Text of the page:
It is a long and winding road to a UK interest-rate rise

Today sees the UK production numbers released and they will be poured over on two counts. Firstly they have shown signs of weakness and more recently decline. A fall of 0.4% for production in December reduced the annual rate of growth to a mere 1% whilst manufacturing fell by 1.7% on a year before. This was quite a setback to the claimed “march of the makers” and indeed the “rebalancing” of former Bank of England Governor Mervyn King. Instead we continue the shift towards the service sector which will only be exacerbated by the outright decline in manufacturing.

Also if the business surveys are any guide then January was a good month for manufacturing as shown below.

UK Manufacturing PMI at three-month high of 52.9 in January……Moreover, the rate of expansion in output accelerated to a 19-month high.

Now the picture on the Purchasing Managers Indices has changed as we now see 49-51 as stability but there was some growth recorded and it was backed up by the second statement. This is made more significant by the fact that if February was any guide this was as good as it gets.

February saw the rate of expansion in the UK manufacturing sector slow back towards the stagnation mark. Output growth eased sharply………..The slowdown was also reflected in the labour market, with job losses registered for the second straight month.

The reading of 50.8 is back in the stagnation zone and this time around also had a worrying tinge for the UK economy as it was accompanied by reports of slowing growth in both the construction and services sectors.

The Bank of England

I have pointed out that there has been something of a bipolar response to recent economic news by the Bank of England and this was perfectly illustrated by the speech given by the hapless Martin Weale yesterday evening.

As we said in our most recent set of minutes, we collectively believe it more likely than not that the next move in rates will be up. I certainly consider this to be the most likely direction for policy.

So likely in fact that he has stopped voting for it! That makes it two seperate sequences now where Dr.Weale has searched for the interest-rate increase button and then retreated after giving-up. Awkward to say the least. Anyway Dr. Weale wanted to talk about the Doppelganger of interest-rate rises which is policy easing.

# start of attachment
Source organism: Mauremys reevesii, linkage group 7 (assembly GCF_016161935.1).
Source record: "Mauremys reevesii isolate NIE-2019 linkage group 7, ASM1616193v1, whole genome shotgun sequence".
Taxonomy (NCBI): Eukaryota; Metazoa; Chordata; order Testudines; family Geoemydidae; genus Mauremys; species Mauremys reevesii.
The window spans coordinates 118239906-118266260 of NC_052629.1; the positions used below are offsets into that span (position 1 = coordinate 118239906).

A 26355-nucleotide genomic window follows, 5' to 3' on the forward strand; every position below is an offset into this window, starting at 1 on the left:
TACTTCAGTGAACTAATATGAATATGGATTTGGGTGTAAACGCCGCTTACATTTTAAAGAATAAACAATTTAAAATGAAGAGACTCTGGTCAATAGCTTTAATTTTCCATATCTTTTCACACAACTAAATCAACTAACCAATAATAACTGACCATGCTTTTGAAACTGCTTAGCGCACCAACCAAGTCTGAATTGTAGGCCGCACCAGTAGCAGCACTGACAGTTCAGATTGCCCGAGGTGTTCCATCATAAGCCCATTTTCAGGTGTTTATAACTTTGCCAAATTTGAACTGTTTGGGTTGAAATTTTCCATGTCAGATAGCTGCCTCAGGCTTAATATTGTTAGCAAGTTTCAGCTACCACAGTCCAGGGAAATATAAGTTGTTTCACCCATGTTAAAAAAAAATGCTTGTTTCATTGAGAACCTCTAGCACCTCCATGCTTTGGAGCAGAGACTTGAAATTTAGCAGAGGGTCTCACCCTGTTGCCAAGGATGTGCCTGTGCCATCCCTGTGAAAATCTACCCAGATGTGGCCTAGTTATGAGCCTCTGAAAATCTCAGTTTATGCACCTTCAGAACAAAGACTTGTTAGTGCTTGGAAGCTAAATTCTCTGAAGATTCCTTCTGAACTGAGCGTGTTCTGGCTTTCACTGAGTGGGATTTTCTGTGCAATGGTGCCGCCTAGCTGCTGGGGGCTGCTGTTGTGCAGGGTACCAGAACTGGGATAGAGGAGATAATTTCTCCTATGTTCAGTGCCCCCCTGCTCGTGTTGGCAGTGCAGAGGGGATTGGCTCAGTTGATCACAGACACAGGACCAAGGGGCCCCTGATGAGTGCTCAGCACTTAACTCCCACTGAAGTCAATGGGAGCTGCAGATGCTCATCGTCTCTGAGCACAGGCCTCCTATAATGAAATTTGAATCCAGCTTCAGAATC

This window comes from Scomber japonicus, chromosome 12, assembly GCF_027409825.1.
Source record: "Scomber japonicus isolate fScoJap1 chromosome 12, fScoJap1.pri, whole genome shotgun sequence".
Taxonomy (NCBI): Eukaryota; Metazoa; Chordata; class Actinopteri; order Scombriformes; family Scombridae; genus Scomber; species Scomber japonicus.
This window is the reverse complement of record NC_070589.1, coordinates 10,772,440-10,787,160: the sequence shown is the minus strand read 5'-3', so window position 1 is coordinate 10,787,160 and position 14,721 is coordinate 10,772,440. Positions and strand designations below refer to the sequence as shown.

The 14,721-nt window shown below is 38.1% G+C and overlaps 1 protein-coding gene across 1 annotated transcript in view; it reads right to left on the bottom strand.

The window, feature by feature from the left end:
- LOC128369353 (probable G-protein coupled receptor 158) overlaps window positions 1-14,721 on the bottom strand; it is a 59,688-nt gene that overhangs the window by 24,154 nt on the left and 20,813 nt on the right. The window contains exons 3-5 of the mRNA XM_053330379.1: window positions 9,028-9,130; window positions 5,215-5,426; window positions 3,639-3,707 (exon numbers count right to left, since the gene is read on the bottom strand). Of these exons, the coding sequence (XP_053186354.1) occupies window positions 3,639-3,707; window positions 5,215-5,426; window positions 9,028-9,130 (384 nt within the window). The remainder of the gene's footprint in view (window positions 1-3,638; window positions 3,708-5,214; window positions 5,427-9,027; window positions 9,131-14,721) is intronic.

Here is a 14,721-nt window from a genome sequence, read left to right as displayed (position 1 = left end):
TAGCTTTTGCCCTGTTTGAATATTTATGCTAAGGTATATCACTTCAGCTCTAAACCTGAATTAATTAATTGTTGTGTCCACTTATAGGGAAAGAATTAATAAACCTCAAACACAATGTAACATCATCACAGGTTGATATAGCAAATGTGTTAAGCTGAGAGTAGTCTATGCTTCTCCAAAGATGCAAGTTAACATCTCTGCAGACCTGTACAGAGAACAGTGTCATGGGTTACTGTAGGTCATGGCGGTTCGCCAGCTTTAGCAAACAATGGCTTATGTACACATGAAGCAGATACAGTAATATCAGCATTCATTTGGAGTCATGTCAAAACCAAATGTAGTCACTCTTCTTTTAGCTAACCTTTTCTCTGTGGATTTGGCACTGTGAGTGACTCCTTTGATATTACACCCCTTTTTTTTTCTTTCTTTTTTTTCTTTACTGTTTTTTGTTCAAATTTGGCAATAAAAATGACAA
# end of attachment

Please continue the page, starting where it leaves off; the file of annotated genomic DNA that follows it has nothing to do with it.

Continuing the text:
However, I want to discuss unconventional policy options today because the Committee does not want to be a monetary equivalent of King Æthelred the Unready

Like in 2007/08 Martin? And many will be wondering “Unready” for what? With the Bank of England’s appalling forecasting record calling something “unlikely” means that it in fact has quite a good chance of actually happening.

What does Dr.Weale suggest?

He is quite a fan of Quantitative Easing as shown below.

I do now think that the policy was highly effective, and indeed that it may have contributed more than previously thought to the rate of inflation in 2010-2012.

Ah the same burst of inflation that so depressed real wages back then as both CPI ( Consumer Price Index) and RPI (Retail Price Index) peaked at annual rates of over 5%? Odd to claim success via reducing real wages and it is something for the “desperate business” cartoons of Private Eye. This attempt to blow his own trumpet has produced a dirge for the UK economy rather than the hoped for celebration.

Still Dr. Weale threatens more of it may come.

Furthermore, it seems to me that the second and third rounds of asset purchases were as effective as the first round. That is not to say that any new purchases would remain as stimulative to the economy, but it does give grounds for optimism.

So stimulative in fact the Bank of England had to introduce the Funding for Lending Scheme to kick the housing market into action! Also Martin seems untroubled by this feature.

Theoretical analysis has had some difficulty in identifying the channels through which asset purchases work……. the Bank of Japan has been doing so since 2001.

Since 2001 but apparently still not working!

Negative Interest-Rates

We do get something of a warm-up on this subject.

At home, banks’ balance sheets have improved since the early part of this decade and we now take the view that there is room to reduce Bank Rate below ½ per cent should that become appropriate.

Of course the sequence of bad banking results released in 2016 provide a disturbing back drop to the hype here but Dr.Weale is plainly preparing us whilst hurriedly skipping by the issue of if now why not back then?

Forward Guidance

There are obvious problems here as we advance of UK Forward Guidance Mark 15.

In these circumstances, it turns out that a commitment to keep interest rates low in the future has a powerful immediate effect on both output and inflation